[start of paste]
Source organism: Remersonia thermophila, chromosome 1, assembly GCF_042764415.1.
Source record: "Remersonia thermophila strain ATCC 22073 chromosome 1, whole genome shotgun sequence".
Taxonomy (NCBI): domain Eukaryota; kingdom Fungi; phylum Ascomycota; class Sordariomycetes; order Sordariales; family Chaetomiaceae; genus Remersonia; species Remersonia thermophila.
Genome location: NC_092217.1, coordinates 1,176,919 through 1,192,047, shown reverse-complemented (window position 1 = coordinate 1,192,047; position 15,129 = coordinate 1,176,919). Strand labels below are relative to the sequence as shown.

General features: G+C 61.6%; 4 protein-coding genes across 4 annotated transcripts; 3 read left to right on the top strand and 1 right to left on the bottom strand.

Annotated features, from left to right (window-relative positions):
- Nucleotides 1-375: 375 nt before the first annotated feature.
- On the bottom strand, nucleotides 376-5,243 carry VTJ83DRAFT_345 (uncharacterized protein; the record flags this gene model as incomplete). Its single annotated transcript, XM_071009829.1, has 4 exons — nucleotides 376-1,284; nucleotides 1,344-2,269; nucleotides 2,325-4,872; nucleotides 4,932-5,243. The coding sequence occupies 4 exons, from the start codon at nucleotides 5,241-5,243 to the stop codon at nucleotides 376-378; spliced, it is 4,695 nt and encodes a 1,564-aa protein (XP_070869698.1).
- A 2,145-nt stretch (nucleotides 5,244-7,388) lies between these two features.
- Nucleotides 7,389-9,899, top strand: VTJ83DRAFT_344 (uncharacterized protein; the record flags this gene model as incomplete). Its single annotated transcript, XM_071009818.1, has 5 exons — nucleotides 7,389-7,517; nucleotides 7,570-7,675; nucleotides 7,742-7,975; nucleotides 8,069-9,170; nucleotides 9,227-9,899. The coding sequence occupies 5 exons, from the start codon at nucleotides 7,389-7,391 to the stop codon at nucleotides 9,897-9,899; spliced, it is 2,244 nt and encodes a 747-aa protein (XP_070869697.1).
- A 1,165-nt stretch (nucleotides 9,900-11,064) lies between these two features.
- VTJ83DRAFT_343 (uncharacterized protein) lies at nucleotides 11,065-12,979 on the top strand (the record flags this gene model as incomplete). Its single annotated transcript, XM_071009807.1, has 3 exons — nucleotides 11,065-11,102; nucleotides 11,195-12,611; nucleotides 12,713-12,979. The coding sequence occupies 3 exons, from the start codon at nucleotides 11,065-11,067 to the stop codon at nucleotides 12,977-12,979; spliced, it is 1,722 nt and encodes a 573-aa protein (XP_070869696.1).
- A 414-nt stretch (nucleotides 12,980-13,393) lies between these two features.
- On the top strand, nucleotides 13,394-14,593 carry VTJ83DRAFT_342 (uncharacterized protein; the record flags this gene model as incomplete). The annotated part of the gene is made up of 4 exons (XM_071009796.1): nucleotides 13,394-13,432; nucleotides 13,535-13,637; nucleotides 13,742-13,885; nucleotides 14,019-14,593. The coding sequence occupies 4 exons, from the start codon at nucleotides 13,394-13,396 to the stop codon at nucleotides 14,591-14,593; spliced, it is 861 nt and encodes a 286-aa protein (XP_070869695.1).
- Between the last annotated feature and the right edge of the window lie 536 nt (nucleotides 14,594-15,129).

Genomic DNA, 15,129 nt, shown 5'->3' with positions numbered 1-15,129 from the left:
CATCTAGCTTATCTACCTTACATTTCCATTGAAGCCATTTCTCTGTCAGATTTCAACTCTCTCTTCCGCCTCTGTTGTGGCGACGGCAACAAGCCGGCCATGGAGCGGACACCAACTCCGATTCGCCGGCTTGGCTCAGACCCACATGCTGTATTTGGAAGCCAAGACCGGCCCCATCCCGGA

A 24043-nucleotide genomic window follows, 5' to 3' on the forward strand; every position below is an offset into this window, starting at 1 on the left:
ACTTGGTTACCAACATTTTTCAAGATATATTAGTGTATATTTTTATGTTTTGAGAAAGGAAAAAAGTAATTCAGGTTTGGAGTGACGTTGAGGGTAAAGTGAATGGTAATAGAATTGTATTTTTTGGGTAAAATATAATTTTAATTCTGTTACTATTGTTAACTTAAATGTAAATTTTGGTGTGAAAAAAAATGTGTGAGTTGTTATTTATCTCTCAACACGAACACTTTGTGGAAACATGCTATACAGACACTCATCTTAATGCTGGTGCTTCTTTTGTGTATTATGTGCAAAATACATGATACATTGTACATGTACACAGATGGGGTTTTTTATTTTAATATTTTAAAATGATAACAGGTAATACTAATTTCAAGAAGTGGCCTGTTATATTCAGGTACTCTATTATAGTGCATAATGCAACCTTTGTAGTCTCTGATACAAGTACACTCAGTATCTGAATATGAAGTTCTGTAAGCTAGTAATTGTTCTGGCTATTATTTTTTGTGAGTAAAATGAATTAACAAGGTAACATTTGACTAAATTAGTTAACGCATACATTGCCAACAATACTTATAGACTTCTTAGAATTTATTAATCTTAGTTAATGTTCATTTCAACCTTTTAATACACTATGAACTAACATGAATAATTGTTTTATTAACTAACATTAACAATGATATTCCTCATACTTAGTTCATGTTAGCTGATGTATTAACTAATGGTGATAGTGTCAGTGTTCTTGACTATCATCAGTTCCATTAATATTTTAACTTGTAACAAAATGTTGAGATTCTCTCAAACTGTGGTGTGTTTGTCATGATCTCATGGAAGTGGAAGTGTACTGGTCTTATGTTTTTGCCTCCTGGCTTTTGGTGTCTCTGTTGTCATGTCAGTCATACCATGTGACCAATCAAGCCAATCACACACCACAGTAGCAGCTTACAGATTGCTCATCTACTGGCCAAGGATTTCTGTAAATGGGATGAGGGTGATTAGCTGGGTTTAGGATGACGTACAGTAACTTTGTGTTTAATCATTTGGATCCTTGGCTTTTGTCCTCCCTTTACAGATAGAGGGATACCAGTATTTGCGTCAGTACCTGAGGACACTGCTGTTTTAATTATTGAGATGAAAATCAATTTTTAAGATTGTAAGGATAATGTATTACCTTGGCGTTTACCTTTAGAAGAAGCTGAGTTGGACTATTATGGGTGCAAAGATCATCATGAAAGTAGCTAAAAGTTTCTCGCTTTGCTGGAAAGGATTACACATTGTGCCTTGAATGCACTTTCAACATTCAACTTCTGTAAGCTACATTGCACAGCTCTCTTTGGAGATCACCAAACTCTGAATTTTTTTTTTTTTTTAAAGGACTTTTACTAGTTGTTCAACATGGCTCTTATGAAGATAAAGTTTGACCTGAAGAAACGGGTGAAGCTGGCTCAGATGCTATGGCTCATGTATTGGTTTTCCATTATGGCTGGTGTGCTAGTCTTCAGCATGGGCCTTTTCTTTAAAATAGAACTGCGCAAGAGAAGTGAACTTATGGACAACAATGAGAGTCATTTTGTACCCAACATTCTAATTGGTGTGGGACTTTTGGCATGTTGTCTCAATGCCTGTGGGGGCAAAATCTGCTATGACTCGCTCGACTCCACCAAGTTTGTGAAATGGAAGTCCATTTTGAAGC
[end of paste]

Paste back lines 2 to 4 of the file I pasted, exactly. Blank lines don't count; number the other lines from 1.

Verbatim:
Source record: "Remersonia thermophila strain ATCC 22073 chromosome 1, whole genome shotgun sequence".
Taxonomy (NCBI): domain Eukaryota; kingdom Fungi; phylum Ascomycota; class Sordariomycetes; order Sordariales; family Chaetomiaceae; genus Remersonia; species Remersonia thermophila.
Genome location: NC_092217.1, coordinates 1,176,919 through 1,192,047, shown reverse-complemented (window position 1 = coordinate 1,192,047; position 15,129 = coordinate 1,176,919). Strand labels below are relative to the sequence as shown.